Posts tagged philosophical travel
BOOK SYNOPSIS: "How The Modern World Creates Unwellness and What We Can Do About It”

In addition to running the organization, SideOut, I am writing a book that I have been researching since September 2016. With the book, my intentions are not to criticize modern society, rather to inspire people to forge a deeper relation with the the living earth, by contextualizing our psychological hardships relative to cultures who still maintain an intimate relation with the natural world. In this post you can find a working synopsis.  

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Hunting For Tradition: Life With The Shuar

Francisco is a handsome man. His build is slender, skin unblemished and hair neatly combed to his left side. His unsuspecting blue jeans and “Venice Beach” t-shirt conceal the fact that he is the leader of his Shuar community, an indigenous people local to the Ecuadorian rainforest.

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Creating Space Between Emotions and Response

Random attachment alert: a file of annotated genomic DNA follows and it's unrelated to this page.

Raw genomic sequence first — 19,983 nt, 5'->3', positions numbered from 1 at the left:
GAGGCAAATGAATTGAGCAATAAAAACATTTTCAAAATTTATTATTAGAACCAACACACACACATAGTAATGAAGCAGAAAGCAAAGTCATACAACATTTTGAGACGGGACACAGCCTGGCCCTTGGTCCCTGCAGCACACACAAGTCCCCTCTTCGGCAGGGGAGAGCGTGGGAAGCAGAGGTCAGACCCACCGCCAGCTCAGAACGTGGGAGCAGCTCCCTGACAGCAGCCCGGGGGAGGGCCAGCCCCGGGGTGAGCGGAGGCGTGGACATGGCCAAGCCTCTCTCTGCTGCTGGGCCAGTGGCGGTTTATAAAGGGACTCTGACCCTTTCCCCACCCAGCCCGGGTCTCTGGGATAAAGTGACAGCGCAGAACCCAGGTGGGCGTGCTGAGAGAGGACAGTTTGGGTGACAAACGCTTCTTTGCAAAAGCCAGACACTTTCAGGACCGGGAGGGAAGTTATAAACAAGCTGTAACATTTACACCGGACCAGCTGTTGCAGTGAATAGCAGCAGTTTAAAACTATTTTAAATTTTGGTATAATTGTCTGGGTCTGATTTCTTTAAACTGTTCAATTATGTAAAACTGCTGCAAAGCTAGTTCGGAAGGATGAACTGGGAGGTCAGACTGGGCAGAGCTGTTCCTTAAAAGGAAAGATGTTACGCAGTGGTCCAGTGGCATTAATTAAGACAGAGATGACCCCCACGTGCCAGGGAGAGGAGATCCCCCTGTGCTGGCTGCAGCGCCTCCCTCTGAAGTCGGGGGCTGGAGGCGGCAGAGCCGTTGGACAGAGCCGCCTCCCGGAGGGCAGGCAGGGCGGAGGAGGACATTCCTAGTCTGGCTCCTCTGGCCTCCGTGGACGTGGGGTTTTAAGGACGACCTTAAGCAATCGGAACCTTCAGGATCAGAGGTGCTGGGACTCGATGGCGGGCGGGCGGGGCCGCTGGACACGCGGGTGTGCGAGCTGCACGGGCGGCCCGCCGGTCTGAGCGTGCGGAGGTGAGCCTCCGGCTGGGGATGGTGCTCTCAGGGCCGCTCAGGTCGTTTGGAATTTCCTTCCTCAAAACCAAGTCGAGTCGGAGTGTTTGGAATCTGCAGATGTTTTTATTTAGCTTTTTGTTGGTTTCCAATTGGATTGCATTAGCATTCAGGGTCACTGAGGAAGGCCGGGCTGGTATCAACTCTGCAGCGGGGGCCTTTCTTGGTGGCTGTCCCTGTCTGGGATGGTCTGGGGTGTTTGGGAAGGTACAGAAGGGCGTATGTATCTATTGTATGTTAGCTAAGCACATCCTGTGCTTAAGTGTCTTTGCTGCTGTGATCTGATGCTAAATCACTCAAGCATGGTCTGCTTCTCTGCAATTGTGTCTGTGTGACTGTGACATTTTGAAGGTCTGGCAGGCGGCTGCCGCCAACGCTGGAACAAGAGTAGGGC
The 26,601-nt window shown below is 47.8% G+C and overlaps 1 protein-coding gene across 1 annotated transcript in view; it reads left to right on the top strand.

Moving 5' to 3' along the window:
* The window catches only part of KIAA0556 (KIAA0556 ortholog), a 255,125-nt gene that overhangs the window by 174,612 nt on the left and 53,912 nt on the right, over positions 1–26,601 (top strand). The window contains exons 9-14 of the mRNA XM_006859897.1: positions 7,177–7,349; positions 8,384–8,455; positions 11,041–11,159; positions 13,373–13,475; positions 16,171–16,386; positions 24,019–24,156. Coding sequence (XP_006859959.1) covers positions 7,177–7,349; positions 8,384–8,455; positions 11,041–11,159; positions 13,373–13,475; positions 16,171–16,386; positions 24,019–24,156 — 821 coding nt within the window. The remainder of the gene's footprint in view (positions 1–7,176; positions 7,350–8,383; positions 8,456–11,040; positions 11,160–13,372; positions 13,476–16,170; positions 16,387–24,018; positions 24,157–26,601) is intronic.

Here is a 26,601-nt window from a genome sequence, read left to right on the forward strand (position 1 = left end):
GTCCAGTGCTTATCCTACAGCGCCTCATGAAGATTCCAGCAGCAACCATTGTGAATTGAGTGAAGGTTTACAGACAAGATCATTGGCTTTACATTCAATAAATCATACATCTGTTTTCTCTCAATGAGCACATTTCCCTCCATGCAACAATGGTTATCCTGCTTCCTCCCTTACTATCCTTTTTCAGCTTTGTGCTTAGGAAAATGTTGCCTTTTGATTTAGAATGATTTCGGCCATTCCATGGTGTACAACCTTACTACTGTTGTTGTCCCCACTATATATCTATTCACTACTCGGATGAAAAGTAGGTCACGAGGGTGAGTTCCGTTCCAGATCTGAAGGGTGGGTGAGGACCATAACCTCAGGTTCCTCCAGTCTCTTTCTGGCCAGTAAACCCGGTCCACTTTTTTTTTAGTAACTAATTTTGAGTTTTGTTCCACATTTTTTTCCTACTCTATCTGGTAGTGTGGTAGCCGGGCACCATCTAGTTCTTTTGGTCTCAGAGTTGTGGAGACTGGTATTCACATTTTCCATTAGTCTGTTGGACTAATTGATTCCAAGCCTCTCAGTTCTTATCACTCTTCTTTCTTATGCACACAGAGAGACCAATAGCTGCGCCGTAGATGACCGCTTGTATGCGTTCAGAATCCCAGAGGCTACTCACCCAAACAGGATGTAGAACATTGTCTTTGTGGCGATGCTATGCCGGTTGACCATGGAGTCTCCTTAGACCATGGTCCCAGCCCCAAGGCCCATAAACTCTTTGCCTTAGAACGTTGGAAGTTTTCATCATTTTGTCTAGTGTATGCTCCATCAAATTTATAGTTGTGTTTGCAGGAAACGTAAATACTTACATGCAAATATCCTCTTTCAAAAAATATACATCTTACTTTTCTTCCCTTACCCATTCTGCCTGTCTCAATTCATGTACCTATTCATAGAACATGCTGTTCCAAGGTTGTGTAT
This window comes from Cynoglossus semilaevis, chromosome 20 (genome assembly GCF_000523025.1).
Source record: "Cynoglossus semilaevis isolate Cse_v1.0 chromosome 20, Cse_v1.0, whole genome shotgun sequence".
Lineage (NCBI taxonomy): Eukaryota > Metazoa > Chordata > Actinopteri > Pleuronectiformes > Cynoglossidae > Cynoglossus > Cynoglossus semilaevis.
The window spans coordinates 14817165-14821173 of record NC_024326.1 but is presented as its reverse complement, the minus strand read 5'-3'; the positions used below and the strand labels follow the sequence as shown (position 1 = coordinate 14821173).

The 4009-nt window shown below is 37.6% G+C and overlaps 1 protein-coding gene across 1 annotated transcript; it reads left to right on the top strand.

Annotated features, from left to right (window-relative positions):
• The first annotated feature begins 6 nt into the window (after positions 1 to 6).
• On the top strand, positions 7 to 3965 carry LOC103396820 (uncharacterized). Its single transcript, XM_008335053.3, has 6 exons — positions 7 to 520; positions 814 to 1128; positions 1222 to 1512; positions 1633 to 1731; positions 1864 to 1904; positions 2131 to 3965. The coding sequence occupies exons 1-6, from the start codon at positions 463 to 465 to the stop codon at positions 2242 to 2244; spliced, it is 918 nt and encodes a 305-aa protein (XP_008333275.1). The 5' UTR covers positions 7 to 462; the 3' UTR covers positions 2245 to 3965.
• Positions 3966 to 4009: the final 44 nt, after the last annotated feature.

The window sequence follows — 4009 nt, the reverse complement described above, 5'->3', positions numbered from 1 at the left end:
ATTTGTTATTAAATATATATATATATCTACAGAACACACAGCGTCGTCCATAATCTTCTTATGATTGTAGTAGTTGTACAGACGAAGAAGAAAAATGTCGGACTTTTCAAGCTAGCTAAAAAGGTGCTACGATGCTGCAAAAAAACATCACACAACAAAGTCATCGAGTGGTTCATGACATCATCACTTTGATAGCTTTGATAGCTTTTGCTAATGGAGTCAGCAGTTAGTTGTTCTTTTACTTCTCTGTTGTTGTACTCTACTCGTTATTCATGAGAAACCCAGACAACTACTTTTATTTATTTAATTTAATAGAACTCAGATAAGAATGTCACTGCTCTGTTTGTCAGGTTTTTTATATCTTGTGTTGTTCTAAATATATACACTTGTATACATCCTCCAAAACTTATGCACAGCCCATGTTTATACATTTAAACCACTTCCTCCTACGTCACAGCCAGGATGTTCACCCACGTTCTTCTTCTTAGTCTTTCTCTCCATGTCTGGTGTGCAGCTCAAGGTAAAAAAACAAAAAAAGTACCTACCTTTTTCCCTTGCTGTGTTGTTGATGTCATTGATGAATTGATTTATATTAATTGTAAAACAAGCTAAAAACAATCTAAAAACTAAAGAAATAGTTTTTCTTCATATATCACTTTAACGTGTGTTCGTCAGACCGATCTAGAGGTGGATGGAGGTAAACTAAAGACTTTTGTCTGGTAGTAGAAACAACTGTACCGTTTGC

How do we stay calm when things around us aren’t?

You can have anger without acting angry. You can feel anger yet not be angry.

Anger is an internal state; it can be physiologically felt and cognitively observed.

When anger arises, a sense of tension is present in our bodies. Our breathing quickens and shallows, our temperature may elevate, or we may perspire. There are also notable mental effects. We may become cognitively impatient and negatively biased, as displayed by the cynicism of our accompanying thoughts.

This is anger; anger is internal.

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The Great Divide

It’s the little moments that fascinate me: the walk with your head down, take a sip of water, blink-and-you’ll-miss-em type moments. Compound this perceptivity with a tremendous curiosity towards the social aspects of life and you become fascinated with human interaction and the human psyche. And that’s where this story is going - a seemingly minuscule moment, potentially missed by many, yet defining nonetheless.

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Unexpected Connections in Kuala Lumpur

From a social standpoint the monorails of Kuala Lumpur are like the subways of New York. They are strictly a transport mechanism, rarely do people talk to one another.

Not following the implicit societal standards, I made a comment to a stranger "that's a cool shirt". This simple comment led to a friendship I couldn't have imagined.

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